We all have a buddy with 2,000 Facebook “friends” who posts what he ate for breakfast every day and nobody cares. That guy is probably not a good teammate."
Tampa, FL (PRWEB) March 29, 2013
Crowdfunding Expert Kendall Almerico, the CEO of ClickStartMe.com, recently reveals another secret to crowdfunding success in his latest video. In the recently released video available on ClickStartMe’s YouTube Channel, Almerico explains that crowdfunding projects built by a team of people, rather than one individual, have a greater chance of success.
“Most people try to fund crowdfunding projects on their own, and many are successful,” Almerico says. “Taking the initiative and showing off your entrepreneurial spirit is all well and good, but building a team to help gives a greater chance at success.”
Almerico notes that crowdfunding projects involving a team typically raise more money, and have a better chance of success faster than their individual counterparts. “Given that crowdfunding projects are often primarily funded by friends, family and those within the creator’s sphere of influence, having a team means more friends, family and others to ask for donations,” the crowdfunding guru points out. “Logically, the more people involved with a project, the more people who can be approached about funding, and the greater likelihood of success.”
From his latest video, here are Almerico’s five tips to building a good crowdfunding team:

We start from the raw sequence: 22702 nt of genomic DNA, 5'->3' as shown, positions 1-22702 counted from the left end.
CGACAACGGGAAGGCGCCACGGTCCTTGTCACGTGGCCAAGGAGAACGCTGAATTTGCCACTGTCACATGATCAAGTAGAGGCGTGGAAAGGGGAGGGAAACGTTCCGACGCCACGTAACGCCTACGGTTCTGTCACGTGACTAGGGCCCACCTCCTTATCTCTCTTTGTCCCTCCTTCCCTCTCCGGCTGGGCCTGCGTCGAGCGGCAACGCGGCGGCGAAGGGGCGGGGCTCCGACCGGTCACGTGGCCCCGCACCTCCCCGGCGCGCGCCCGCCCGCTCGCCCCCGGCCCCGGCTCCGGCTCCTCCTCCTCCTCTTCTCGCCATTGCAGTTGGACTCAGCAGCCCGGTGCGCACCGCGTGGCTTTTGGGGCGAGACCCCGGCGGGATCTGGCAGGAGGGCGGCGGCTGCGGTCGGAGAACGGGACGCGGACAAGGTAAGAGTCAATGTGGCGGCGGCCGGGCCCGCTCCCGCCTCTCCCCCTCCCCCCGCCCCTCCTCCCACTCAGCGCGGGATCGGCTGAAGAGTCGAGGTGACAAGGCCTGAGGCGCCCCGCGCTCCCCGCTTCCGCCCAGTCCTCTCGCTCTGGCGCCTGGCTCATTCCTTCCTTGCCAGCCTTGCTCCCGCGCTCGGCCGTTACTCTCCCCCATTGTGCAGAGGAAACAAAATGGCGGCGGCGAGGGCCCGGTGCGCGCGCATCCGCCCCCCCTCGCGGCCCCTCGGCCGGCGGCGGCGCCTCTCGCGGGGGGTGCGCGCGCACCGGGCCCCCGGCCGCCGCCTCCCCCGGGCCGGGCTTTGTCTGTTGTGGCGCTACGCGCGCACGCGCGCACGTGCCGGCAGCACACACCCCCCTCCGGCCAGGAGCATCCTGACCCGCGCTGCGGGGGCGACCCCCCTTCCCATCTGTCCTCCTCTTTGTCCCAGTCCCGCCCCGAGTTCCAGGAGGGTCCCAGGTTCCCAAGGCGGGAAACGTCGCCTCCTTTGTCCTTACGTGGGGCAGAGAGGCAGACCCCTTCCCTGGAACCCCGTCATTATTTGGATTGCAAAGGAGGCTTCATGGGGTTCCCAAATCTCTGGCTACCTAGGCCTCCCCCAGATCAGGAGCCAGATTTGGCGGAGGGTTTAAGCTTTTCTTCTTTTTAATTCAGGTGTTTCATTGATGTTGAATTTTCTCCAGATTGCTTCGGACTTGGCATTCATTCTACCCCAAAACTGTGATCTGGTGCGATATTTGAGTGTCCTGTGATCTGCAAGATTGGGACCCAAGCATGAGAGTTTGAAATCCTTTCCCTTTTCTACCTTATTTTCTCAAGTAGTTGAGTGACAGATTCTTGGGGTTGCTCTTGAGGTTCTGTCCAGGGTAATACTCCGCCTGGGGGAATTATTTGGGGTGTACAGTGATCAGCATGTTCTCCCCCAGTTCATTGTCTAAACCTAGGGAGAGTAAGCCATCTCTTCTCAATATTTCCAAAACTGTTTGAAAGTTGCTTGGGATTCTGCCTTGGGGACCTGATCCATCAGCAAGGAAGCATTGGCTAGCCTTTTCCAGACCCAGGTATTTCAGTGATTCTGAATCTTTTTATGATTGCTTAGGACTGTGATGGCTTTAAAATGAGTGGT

1. Pick teammates with a large network. Who brings the most Facebook friends, Twitter followers and LinkedIn connections to the table? That person is a good teammate. Who has a large e-mail list they can blast out information to in a short period of time? Your new teammate, that’s who.
2. Pick teammates who know how to use social media and who are online a lot. “We all have a buddy with 2,000 Facebook “friends” who posts what he ate for breakfast every day and nobody cares,” Almerico notes. “That guy is probably not as good as the friend who has 500 Facebook friends, but they all engage in daily conversations with her.” Almerico points out that a teammate with 10,000 Twitter followers who never tweets, is not as good as someone who has 500 Twitter followers and actively tweets, retweets and follows Twitter on her cell phone all day long.
3. Beware of overlapping networks. That friend who has the same Facebook friends as you is probably not the best teammate, at least, not in terms of broadening the network of possible supporters. Look for teammates who have new groups of people they can bring to the table, to supplement the networks already tapped.
4. Bring in teammates who will actually help. That woman with 500,000 Twitter followers who is a neighbor’s best friend’s mother-in-law’s acquaintance? Is she a good crowdfunding teammate? Probably not, she is somehow engaged in the process. She may have access to a lot of people, but will she have any reason to help the project? Will she interact with her followers for the project, or just post something once (hopefully) and then ignore it? The best teammates are those who will work their contacts and follow up with them for the good of the project.
5. Create a game plan and stick to it. Teamwork involves everyone pulling their weight, and sticking to a plan. Before launching the crowdfunding project, divide up the responsibilities and get organized. Be sure everyone knows what they are supposed to do and when they are supposed to do it. Then, be sure to follow through with the game plan.
Crowdfunding expert Kendall Almerico is the CEO of ClickStartMe.com, the rapidly growing crowdfunding site that “puts the fun in crowdfunding” and is a JOBS Act expert. Kendall Almerico is available for interviews, media appearances and speaking opportunities about any aspect of crowdfunding.